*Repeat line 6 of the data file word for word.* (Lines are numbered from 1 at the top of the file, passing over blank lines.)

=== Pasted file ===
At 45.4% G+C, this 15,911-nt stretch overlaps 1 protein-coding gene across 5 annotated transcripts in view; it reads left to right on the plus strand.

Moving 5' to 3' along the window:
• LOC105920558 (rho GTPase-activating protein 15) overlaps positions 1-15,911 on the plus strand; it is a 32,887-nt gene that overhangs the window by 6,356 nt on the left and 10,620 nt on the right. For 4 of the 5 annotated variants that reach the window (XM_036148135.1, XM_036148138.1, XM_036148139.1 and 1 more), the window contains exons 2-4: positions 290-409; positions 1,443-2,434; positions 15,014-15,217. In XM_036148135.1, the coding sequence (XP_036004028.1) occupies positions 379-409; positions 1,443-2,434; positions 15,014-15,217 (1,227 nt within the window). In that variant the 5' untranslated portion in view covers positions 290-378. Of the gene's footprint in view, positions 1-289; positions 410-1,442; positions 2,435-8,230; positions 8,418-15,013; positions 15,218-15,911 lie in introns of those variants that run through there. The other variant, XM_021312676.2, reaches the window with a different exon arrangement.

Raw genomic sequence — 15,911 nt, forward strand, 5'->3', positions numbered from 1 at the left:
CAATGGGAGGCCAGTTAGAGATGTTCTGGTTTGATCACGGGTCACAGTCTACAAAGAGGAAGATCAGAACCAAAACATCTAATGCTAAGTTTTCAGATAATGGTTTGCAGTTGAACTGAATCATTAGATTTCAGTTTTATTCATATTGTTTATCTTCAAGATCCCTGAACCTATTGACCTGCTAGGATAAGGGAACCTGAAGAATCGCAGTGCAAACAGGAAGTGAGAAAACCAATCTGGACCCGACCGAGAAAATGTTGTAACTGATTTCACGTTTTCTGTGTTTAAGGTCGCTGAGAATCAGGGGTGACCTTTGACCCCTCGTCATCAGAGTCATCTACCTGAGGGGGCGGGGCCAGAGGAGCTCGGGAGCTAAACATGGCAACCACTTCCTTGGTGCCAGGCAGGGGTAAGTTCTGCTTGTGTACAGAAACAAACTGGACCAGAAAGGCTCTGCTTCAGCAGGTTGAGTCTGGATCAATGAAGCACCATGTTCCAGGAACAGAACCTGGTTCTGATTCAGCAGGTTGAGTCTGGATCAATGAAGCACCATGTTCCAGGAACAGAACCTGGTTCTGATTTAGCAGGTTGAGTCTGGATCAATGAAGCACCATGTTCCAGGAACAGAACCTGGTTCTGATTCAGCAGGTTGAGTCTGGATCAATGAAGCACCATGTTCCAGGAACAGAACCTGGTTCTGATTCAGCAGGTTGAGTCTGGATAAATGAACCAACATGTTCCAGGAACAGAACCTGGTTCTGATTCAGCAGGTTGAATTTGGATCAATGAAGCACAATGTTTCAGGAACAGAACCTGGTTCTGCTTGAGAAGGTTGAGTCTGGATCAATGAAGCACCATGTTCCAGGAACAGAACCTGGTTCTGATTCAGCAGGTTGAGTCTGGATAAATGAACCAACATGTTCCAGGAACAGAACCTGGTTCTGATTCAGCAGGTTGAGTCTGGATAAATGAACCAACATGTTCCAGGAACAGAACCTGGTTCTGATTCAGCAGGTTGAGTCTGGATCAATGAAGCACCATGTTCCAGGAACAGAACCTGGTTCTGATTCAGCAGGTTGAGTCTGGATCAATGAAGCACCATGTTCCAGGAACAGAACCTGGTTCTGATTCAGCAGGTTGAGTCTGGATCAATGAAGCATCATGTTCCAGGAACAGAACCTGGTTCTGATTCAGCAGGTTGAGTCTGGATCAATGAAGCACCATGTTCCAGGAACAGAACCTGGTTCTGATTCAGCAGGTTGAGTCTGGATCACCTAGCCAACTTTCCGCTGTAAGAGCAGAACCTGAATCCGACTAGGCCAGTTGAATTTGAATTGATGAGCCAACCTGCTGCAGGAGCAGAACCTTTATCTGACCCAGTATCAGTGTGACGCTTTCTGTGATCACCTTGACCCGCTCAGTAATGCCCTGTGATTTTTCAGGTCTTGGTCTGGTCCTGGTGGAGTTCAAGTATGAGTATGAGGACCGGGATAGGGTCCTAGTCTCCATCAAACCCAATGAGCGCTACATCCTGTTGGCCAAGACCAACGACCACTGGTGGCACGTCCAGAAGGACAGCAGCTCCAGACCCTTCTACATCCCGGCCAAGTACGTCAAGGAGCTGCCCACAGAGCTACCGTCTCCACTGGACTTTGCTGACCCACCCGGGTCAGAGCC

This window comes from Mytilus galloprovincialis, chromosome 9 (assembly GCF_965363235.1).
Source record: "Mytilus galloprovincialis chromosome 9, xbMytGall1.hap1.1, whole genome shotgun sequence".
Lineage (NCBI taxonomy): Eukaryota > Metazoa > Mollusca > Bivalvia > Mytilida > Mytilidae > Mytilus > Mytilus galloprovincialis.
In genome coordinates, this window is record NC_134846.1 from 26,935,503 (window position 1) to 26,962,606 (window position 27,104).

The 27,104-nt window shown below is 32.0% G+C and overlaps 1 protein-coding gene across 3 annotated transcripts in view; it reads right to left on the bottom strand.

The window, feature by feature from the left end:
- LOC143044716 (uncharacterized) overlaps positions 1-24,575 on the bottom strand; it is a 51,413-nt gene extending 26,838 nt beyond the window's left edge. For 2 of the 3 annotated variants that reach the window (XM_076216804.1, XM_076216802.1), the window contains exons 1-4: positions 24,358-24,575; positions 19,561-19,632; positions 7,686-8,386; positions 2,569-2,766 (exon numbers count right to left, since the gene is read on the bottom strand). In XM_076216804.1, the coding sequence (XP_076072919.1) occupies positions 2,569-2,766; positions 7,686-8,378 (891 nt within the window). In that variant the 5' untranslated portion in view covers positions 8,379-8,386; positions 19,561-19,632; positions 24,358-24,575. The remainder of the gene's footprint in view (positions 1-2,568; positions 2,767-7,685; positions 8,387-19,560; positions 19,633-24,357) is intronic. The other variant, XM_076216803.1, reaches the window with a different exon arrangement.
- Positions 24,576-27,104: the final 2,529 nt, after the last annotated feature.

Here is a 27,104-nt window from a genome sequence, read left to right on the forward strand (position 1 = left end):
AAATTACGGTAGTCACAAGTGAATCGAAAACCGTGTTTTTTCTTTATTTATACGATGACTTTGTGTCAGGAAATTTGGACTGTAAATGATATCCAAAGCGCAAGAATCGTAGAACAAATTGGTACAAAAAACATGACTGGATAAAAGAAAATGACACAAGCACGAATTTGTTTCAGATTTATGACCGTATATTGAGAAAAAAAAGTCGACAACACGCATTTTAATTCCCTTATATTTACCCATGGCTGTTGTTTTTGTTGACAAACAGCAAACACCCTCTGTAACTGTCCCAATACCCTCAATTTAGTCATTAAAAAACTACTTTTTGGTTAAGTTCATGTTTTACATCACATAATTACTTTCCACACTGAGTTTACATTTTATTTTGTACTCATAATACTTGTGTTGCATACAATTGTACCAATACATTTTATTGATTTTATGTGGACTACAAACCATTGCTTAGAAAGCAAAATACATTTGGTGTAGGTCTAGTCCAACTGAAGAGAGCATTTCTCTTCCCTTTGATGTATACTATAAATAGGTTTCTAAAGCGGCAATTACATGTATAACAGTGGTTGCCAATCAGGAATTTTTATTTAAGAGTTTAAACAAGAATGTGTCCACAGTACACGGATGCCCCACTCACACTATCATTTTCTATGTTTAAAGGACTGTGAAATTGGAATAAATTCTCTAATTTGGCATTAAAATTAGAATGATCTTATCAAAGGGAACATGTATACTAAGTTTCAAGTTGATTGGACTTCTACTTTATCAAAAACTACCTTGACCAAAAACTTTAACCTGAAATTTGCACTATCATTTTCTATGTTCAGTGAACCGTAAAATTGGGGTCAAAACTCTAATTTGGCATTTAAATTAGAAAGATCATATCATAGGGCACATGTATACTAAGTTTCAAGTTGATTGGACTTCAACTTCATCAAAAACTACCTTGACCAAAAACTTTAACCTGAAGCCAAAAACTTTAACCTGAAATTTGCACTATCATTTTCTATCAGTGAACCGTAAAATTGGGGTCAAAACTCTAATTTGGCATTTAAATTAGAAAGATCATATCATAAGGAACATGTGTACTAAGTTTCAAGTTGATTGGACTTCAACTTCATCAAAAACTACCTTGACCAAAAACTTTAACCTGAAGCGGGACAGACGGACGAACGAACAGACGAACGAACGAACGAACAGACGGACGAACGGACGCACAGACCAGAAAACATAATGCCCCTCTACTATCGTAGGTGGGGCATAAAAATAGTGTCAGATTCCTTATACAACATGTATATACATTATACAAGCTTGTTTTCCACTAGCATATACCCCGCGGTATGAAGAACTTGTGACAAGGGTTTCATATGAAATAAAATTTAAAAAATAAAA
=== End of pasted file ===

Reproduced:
This window comes from Mytilus galloprovincialis, chromosome 9 (assembly GCF_965363235.1).